Thank you very much for information. He is a Wyandotte so I know he is going to be a big dude very soon--I hope I find that kind person with a place in the country that wants him before my husband and a lynch mob of neighbors force me to make some hard decisions. [​IMG]
  4. GD91

    GD91 Songster

    Aug 1, 2013
    Put him under the stairs at night or something. We have had lots of roos, currently 3. They run with the hens during the the day & come in at dark. We just put them to bed when we go. They stay up late watching tv etc, so they sleep late to. We are in town with close neighbors everywhere in a ground floor flat converted from a semi detatched house. It may work, you might as well find out.
    We train our roos to & encourage quiet behaviour. I have read they don't respond to verbal commands or praise, that I found to be untrue. Our birds do try to please, just as a dog would. Food helps to of course.
  5. ameraucanaluv98

    ameraucanaluv98 In the Brooder

    Mar 23, 2013
         He looks exactly like my rooster, Arctic! Him and his brothers all turned into roosters (4). I purchased them when they were a few days old. I have more roosters than hens, six roosters and four hens. They are Aruacanas, which is what he looks like (I see the cheek puffs which is what my chickens have), because he could be Arctic's identical twin! The older Aruacana rooster that I have is very nice, to humans and to his hens, well except for one, but all the roosters beat her up. It might be because of the oldest rooster is a Black Giant, and pretty much what he says goes. I've heard the oldest Araucana only crow a couple times, and the younger boys don't crow at all. They are around 4 months old, but one of the brothers is defiantly interested in the ladies, while the other one likes to hang with the horses and Arctic and the other rooster like to play fight. I guess you can say that they all have their different personalities, and keep each other in line. They didn't come from a hatchery however, but from a local chicken owner. That will probably make a difference in behavior. I'll edit this post and post a pic of Arctic to show you the similarities.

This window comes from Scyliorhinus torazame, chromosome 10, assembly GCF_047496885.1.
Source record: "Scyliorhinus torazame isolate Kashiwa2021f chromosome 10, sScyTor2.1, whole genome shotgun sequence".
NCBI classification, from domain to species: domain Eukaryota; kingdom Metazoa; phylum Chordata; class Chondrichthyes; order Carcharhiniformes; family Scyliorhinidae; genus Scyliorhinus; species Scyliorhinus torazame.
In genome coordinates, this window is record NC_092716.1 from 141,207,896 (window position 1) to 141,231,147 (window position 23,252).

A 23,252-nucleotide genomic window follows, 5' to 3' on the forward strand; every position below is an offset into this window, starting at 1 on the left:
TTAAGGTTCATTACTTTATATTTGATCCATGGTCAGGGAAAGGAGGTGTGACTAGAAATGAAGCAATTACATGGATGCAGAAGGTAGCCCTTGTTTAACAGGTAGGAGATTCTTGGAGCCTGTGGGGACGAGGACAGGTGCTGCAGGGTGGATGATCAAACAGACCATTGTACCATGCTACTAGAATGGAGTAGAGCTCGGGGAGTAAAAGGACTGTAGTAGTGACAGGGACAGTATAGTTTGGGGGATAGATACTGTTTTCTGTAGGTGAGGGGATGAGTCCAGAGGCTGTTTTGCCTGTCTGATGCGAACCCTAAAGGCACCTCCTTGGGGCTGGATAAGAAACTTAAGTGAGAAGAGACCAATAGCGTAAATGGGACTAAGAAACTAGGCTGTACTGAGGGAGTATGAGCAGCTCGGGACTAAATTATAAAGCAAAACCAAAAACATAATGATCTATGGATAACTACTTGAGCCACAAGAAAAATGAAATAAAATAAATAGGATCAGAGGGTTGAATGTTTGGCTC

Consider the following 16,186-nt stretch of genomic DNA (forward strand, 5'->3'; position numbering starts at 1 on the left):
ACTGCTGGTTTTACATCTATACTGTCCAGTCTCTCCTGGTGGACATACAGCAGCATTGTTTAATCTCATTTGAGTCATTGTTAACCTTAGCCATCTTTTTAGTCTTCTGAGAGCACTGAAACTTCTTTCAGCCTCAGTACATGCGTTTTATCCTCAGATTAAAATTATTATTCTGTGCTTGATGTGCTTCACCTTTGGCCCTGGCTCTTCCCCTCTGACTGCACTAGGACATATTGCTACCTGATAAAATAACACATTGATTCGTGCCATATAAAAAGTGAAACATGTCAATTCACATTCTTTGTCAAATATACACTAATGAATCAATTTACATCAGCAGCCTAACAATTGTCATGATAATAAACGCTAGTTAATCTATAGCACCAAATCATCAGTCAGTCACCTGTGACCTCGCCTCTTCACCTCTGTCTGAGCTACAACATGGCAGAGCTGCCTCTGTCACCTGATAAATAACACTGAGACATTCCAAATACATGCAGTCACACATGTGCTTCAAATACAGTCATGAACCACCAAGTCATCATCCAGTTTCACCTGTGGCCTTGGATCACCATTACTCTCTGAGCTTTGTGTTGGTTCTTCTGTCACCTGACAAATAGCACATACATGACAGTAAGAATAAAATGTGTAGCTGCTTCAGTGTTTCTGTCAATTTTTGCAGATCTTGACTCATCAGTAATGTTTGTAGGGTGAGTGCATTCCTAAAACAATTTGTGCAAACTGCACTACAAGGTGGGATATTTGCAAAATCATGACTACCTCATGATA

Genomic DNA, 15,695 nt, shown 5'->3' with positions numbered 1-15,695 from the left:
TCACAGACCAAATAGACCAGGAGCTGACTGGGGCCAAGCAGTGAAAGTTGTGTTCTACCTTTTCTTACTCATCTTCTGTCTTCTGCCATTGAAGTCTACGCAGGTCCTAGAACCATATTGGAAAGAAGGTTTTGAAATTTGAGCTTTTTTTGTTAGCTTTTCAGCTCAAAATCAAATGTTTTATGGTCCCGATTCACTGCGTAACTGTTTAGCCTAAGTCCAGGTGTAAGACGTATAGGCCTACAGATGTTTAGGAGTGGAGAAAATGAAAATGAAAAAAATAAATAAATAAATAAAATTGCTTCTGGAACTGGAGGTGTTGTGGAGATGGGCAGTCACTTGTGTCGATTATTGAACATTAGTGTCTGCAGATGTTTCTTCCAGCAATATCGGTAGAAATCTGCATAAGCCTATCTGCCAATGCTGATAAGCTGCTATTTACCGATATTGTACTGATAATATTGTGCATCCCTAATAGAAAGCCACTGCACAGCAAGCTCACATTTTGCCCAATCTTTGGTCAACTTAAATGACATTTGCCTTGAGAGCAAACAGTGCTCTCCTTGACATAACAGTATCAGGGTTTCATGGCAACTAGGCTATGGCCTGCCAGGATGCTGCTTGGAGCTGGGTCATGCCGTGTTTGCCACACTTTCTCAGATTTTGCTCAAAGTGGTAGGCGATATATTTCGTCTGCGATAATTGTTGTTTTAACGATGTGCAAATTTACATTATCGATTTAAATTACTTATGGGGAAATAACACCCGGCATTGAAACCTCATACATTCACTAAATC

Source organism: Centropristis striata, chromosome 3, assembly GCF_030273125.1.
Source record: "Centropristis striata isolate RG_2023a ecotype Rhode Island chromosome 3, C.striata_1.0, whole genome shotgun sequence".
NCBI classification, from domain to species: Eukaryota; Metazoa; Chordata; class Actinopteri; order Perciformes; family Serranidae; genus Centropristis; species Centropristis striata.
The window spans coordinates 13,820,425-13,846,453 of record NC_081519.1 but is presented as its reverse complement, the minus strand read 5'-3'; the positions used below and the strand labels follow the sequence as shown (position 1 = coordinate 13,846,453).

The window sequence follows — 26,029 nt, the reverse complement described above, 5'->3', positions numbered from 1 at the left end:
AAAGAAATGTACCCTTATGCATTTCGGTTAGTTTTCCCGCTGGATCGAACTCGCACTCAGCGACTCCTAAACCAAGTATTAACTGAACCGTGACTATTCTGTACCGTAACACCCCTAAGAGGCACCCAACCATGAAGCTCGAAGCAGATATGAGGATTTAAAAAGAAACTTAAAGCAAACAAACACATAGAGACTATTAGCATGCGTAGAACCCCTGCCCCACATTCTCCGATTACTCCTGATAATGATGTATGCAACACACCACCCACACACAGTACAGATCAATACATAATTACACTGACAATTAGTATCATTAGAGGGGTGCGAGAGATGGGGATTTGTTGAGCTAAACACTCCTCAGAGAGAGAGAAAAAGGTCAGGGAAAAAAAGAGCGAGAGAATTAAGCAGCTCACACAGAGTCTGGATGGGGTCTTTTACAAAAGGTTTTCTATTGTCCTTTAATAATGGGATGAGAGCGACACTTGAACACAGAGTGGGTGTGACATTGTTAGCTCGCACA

[​IMG] he is A LOT bigger now and has more fluffy cheeks and more brown feathers
    Last edited: Dec 9, 2013
  6. IloveBuffy

    IloveBuffy Chirping

    Dec 8, 2013
    Not exactly true. All four of mine are really nice, but I had one who was mean. Their names are Buffy, Polish, Hattie, and Percy. The mean one was Eggory Peck.
  7. GD91

    GD91 Songster

    Aug 1, 2013
    Eggory peck!

  8. cyndiscof

    cyndiscof Chirping

    Jul 6, 2013
    I've heard that if you put a rooster in a pen that's just tall enough for him to stand up but not stretch his neck up high like they do when they crow, they won't crow. Don't know if that's true or not. But it sounds like it would work. Maybe just until you figure out something better.
  9. Gen9

    Gen9 Songster

    Jun 1, 2011
    It's not true :(
    I put my roo in a pet carrier at night in a sound proof box in the garage & let him out after the sun is up. He crows the same time every morning. My neighbor has 3 roosters & they crow anytime. 10:30PM, 3:30AM... I'm talking anytime, once in awhile it will set him off but it isn't loud enough to wake the neighbors. The box I put him in isn't as tall as him but he is able to walk in, turn around, eat/drink comfortably, & scratch. You don't want to draw attention to yourself, your best bet is to find a new home for him, & the fastest way to get rid of him is to sell him with a hen as a pair. He will crow more & more as he gets older & it will be harder for you to get rid of him & may irritate the neighbors more, best to get it over with & stop avoiding the inevitable.